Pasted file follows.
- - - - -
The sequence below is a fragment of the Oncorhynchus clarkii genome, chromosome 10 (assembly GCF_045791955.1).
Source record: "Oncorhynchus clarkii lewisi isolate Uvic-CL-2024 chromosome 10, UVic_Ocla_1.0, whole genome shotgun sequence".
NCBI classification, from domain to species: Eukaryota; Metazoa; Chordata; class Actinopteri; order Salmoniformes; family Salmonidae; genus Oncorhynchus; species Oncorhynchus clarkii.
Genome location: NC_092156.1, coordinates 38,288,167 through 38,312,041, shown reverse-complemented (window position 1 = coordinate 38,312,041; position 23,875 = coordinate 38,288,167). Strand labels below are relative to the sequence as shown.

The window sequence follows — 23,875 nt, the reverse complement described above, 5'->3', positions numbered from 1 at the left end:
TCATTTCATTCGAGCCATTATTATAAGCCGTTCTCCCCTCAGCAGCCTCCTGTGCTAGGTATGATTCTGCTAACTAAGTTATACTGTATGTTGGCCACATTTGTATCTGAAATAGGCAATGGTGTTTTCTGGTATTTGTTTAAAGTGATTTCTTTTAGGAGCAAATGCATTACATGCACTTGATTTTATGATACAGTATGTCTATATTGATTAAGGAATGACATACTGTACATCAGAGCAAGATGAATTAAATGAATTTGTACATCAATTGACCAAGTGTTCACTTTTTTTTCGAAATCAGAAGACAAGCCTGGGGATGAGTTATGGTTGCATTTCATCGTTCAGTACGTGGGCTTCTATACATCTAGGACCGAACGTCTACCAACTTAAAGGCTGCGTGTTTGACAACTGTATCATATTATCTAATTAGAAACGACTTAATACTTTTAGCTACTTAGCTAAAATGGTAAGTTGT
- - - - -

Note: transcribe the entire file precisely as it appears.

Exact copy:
The sequence below is a fragment of the Oncorhynchus clarkii genome, chromosome 10 (assembly GCF_045791955.1).
Source record: "Oncorhynchus clarkii lewisi isolate Uvic-CL-2024 chromosome 10, UVic_Ocla_1.0, whole genome shotgun sequence".
NCBI classification, from domain to species: Eukaryota; Metazoa; Chordata; class Actinopteri; order Salmoniformes; family Salmonidae; genus Oncorhynchus; species Oncorhynchus clarkii.
Genome location: NC_092156.1, coordinates 38,288,167 through 38,312,041, shown reverse-complemented (window position 1 = coordinate 38,312,041; position 23,875 = coordinate 38,288,167). Strand labels below are relative to the sequence as shown.

The window sequence follows — 23,875 nt, the reverse complement described above, 5'->3', positions numbered from 1 at the left end:
TCATTTCATTCGAGCCATTATTATAAGCCGTTCTCCCCTCAGCAGCCTCCTGTGCTAGGTATGATTCTGCTAACTAAGTTATACTGTATGTTGGCCACATTTGTATCTGAAATAGGCAATGGTGTTTTCTGGTATTTGTTTAAAGTGATTTCTTTTAGGAGCAAATGCATTACATGCACTTGATTTTATGATACAGTATGTCTATATTGATTAAGGAATGACATACTGTACATCAGAGCAAGATGAATTAAATGAATTTGTACATCAATTGACCAAGTGTTCACTTTTTTTTCGAAATCAGAAGACAAGCCTGGGGATGAGTTATGGTTGCATTTCATCGTTCAGTACGTGGGCTTCTATACATCTAGGACCGAACGTCTACCAACTTAAAGGCTGCGTGTTTGACAACTGTATCATATTATCTAATTAGAAACGACTTAATACTTTTAGCTACTTAGCTAAAATGGTAAGTTGT